Virginia B. Jaspers, the Connecticut nurse made infamous in the 1960s by the murder of three babies under her care, was also, argued Rodale, a sugar junkie who had been rendered mentally defective by an over-consumption of sweet snacks. Jaspers had lost her patience and shaken the infants to death after they refused to take their bottles. Rodale insisted that the root of her maniacal behavior was to be found in her “child’s passion for ice cream and soda pop. She was a sugar addict and had to have a box of candy at her side all the time. All day long she drank sweet carbonated beverages.” Thinking along similar lines, Adelle Davis maintained that sugar consumption was behind the atrocious murder of Sharon Tate. Charles Manson’s “Family” had been, she claimed, subsisting on candy bars for days before they went on their infamous rampage. The diet had, she insisted, driven them mad. “Where the diet is good,” Davis declared, “there is no crime.”

Jerome Rodale could not believe that such a dangerous substance had been granted such wide public acceptance. In 1968, with palpable disgust, he described a family excursion to an ice cream festival sponsored by the local Parent Teacher Association, wherein “more than five hundred persons” gorged themselves “on all kinds of over-refined carbohydrate foods—ice cream, candy, cakes, soda pop, hot dogs and the rest.” Rodale lamented the fact that children learn from their elders, and that the elders at the festival were setting such a terrible example. “Grown men were eating away on the circus type of sugar cotton on a stick—great big colored puffballs which were pure sugar.” If nothing changed and current trends continued, Rodale maintained that by 1988 “marriage and the family” would “be threatened” and half the adult population would consist of hippies.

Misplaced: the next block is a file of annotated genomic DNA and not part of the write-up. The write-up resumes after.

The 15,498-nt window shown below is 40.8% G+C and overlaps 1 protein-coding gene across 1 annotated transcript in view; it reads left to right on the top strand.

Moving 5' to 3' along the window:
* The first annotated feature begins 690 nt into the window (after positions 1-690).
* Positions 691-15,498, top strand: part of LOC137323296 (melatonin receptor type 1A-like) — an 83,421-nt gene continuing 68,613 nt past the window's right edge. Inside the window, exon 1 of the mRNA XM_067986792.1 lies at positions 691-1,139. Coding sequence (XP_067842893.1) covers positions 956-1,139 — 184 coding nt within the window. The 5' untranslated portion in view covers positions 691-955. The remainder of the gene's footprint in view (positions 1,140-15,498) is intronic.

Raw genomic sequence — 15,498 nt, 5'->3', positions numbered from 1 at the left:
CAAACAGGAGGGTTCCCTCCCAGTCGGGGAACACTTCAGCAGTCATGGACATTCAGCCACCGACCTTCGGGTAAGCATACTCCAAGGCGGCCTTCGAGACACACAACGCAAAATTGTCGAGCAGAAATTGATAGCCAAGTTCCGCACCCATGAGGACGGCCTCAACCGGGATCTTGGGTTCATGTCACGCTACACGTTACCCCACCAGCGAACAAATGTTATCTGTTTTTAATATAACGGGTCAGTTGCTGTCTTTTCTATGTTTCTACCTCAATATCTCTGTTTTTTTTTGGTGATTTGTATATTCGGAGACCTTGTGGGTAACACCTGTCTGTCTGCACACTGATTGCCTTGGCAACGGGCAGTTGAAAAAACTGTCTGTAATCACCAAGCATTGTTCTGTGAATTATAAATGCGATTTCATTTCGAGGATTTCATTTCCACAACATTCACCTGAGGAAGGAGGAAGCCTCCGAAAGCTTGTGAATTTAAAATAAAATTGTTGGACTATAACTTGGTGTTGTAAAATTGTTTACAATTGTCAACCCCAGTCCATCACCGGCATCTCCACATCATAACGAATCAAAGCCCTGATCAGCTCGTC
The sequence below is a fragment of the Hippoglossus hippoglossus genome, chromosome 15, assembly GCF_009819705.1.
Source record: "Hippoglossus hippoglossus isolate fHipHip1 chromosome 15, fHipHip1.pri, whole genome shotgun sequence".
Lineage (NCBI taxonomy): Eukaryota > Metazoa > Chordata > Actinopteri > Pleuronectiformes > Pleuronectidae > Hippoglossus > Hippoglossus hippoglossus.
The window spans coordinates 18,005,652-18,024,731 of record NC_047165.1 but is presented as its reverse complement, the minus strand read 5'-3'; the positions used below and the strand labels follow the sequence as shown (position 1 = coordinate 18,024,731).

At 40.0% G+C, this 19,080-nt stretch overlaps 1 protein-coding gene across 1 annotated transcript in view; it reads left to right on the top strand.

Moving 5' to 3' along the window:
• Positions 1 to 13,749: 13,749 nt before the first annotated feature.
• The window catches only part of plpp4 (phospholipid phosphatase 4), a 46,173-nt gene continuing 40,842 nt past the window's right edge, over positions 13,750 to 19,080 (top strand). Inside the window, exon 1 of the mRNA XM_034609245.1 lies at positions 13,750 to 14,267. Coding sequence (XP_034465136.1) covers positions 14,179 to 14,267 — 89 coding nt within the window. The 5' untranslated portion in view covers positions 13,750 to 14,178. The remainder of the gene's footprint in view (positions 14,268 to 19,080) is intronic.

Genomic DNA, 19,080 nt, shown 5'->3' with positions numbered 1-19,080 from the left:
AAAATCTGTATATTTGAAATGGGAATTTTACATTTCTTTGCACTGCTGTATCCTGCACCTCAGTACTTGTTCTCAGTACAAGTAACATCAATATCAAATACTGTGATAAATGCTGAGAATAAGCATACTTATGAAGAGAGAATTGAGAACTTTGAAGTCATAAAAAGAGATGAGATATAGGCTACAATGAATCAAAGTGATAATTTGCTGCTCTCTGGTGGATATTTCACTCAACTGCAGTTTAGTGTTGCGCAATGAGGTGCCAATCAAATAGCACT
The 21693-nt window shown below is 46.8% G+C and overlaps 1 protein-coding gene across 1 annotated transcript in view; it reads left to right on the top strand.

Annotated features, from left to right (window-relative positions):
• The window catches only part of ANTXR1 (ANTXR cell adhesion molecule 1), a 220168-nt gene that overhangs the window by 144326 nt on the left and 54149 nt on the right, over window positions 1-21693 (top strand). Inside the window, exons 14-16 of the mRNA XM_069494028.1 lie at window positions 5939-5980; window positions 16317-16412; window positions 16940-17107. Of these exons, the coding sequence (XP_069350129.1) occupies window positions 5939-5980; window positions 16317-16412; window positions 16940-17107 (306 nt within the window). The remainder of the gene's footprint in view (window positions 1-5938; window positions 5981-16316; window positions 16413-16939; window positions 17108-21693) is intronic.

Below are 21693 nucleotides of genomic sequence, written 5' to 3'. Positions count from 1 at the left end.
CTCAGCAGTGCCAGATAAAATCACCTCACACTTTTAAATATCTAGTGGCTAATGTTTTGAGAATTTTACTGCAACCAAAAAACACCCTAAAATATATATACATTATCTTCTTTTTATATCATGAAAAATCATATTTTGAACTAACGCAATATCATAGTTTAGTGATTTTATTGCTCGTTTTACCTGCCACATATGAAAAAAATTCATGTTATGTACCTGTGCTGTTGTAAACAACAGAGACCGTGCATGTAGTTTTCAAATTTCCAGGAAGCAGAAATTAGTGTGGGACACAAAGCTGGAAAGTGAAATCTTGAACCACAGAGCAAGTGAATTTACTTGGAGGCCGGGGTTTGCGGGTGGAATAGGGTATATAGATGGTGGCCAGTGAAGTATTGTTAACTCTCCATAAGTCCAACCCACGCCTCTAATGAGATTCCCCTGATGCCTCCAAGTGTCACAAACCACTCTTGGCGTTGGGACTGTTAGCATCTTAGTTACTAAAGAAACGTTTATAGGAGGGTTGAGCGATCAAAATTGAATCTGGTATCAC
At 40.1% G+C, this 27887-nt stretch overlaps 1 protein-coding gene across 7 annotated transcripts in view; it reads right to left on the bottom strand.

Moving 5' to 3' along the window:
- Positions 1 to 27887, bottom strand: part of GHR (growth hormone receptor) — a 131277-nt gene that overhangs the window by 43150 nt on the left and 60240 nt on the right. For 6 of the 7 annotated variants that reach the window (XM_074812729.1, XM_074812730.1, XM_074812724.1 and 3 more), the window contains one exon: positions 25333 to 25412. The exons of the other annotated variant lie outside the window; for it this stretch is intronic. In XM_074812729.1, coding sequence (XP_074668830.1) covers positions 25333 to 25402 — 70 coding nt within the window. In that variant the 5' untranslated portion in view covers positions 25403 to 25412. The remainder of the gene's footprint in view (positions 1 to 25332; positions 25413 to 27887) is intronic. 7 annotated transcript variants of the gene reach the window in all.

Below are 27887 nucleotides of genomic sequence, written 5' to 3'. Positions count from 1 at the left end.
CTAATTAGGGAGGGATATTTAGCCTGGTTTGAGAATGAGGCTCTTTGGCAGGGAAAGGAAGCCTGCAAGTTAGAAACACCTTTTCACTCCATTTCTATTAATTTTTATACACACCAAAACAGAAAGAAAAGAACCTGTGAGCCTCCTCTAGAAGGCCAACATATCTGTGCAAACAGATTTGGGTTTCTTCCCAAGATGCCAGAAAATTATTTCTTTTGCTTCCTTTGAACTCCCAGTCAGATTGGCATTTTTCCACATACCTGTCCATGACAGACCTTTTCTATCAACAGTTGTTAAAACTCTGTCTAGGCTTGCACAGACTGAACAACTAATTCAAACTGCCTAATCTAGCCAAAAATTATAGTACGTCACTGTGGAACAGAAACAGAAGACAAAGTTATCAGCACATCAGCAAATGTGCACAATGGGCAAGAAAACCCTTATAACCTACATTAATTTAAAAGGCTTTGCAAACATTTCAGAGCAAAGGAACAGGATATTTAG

In 1971, it was already well known that the Governor of California, Ronald Reagan, had presidential ambitions; it was also known that Reagan had quite a sweet tooth, and that he kept a bowl of jellybeans on his desk at all times. Jerome Rodale sympathized with Reagan’s conservative politics and his mistrust of hippies. Even so, he could not support the idea of a Reagan White House because he found the Governor’s penchant for candy profoundly disturbing. Rodale issued public statements to newspapers warning “that a man who eats jelly beans, gum drops and chocolate-covered peanuts would be a poor performer in the presidency.” He did not relish the thought of an emotionally unstable jellybean addict in the White House with his finger next to the button.

—John Faithful Hamer, In Healthy Living We Trust (2016)

The Crusade Against White Bread

cover (17)If anything has united health-conscious North Americans, it is the belief that white bread is inherently evil. Indeed, they have denounced refined white flour with a consistency that is matched only by the equally steadfast manner in which they have condemned refined white sugar. But this is a well-worn position that dates back to the very moment when the refinement process was patented in the mid-nineteenth century. The newfangled loaves had only just started to appear in American kitchens when health reformer Sylvester Graham set out on his quixotic crusade against white bread. His diatribes against the refinement of flour had all of the righteous indignation of an itinerant preacher’s altar call.